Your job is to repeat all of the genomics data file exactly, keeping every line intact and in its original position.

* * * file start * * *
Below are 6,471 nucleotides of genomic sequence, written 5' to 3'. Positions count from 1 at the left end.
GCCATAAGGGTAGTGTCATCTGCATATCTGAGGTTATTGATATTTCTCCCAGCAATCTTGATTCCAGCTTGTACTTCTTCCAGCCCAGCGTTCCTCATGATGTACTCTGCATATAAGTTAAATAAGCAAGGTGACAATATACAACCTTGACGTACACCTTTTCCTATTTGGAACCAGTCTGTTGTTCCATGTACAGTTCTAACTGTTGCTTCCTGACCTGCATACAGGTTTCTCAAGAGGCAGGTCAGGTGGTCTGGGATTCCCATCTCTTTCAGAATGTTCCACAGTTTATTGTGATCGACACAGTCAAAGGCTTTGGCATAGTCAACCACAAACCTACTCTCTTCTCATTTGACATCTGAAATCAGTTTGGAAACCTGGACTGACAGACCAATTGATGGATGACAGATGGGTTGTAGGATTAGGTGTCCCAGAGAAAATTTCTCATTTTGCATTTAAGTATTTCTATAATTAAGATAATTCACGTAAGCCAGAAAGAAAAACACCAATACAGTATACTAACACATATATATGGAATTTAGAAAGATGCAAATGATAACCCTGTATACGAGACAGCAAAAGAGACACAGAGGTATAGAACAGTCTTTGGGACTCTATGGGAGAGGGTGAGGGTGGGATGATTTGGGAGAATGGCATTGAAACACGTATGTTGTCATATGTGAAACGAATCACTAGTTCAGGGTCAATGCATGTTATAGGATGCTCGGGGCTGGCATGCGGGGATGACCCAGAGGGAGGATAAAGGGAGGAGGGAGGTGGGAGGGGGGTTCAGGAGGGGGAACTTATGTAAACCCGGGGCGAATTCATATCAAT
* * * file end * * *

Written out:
Below are 6,471 nucleotides of genomic sequence, written 5' to 3'. Positions count from 1 at the left end.
GCCATAAGGGTAGTGTCATCTGCATATCTGAGGTTATTGATATTTCTCCCAGCAATCTTGATTCCAGCTTGTACTTCTTCCAGCCCAGCGTTCCTCATGATGTACTCTGCATATAAGTTAAATAAGCAAGGTGACAATATACAACCTTGACGTACACCTTTTCCTATTTGGAACCAGTCTGTTGTTCCATGTACAGTTCTAACTGTTGCTTCCTGACCTGCATACAGGTTTCTCAAGAGGCAGGTCAGGTGGTCTGGGATTCCCATCTCTTTCAGAATGTTCCACAGTTTATTGTGATCGACACAGTCAAAGGCTTTGGCATAGTCAACCACAAACCTACTCTCTTCTCATTTGACATCTGAAATCAGTTTGGAAACCTGGACTGACAGACCAATTGATGGATGACAGATGGGTTGTAGGATTAGGTGTCCCAGAGAAAATTTCTCATTTTGCATTTAAGTATTTCTATAATTAAGATAATTCACGTAAGCCAGAAAGAAAAACACCAATACAGTATACTAACACATATATATGGAATTTAGAAAGATGCAAATGATAACCCTGTATACGAGACAGCAAAAGAGACACAGAGGTATAGAACAGTCTTTGGGACTCTATGGGAGAGGGTGAGGGTGGGATGATTTGGGAGAATGGCATTGAAACACGTATGTTGTCATATGTGAAACGAATCACTAGTTCAGGGTCAATGCATGTTATAGGATGCTCGGGGCTGGCATGCGGGGATGACCCAGAGGGAGGATAAAGGGAGGAGGGAGGTGGGAGGGGGGTTCAGGAGGGGGAACTTATGTAAACCCGGGGCGAATTCATATCAAT